It's hard to deny the impact that Citizen Development is having on the world. From innovative new products and services to increased productivity and efficiency, the rise of a new breed of developers is changing the way we do business.
But with great power comes great responsibility, and with so much potential for good, there's also the potential for harm. So, what are Citizen Developers - a blessing or a curse?
A Citizen Developer is a person who creates software applications without formal training in programming or software engineering. In short: He can not code (at least not much).
A Citizen Developer typically has a domain-specific expertise, such as in healthcare or finance, and uses low-code software platforms or other rapid application development tools to create applications that solve digital problems specific to their domain.
While Citizen Developers are not professional programmers, they are often able to use specific low-code software platforms to create high-quality digital apps due to their deep knowledge of the domain they are working in. Additionally, they typically have less difficulty understanding and using software development tools than people with no prior experience in programming.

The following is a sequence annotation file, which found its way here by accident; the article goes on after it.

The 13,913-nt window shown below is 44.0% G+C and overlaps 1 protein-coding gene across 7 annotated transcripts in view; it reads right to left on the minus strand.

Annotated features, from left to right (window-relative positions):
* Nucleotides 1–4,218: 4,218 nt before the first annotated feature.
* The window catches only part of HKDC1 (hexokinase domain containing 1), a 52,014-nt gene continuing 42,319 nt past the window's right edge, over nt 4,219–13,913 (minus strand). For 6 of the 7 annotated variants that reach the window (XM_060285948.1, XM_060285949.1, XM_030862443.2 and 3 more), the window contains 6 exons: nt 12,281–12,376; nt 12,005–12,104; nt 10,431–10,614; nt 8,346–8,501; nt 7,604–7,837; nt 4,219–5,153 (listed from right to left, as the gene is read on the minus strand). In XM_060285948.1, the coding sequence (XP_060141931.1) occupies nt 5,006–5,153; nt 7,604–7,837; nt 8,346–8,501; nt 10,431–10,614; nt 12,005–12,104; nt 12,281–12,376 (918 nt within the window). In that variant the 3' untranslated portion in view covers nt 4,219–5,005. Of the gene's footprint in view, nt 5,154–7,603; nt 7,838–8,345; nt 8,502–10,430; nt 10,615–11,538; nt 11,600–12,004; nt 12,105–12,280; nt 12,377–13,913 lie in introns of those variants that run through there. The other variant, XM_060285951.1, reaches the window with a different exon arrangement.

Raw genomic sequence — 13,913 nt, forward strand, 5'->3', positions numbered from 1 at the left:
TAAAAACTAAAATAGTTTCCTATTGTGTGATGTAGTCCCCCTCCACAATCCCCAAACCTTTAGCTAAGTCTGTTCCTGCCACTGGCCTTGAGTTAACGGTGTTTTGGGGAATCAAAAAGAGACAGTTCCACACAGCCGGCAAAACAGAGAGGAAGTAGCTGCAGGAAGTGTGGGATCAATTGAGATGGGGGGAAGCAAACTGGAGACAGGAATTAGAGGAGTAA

The term "Citizen Developer" was coined by Forrester Research analyst Paul Hamerman in 2006.
Citizen Developers are business users who use low-code software tools to develop (not code) apps to solve business problems without the help of professional developers. They can be a valuable asset to any organization, providing a number of benefits.
First, they are more in tune with the needs of the business than professional developers. They understand the workflows and processes of the organization and how best to automate them. This intimate knowledge of the business (and needed data) makes them ideal candidates for developing apps that will actually be used by employees.
Second, they are usually more responsive to changes and requests than professional developers. Because they are not equally as bogged down by bureaucracy or red tape as other groups inside your company, they can quickly turn around applications that meet the changing needs of the business. Still there is a need for effective management, clear structures and governance not to create data security breaches or shadow IT.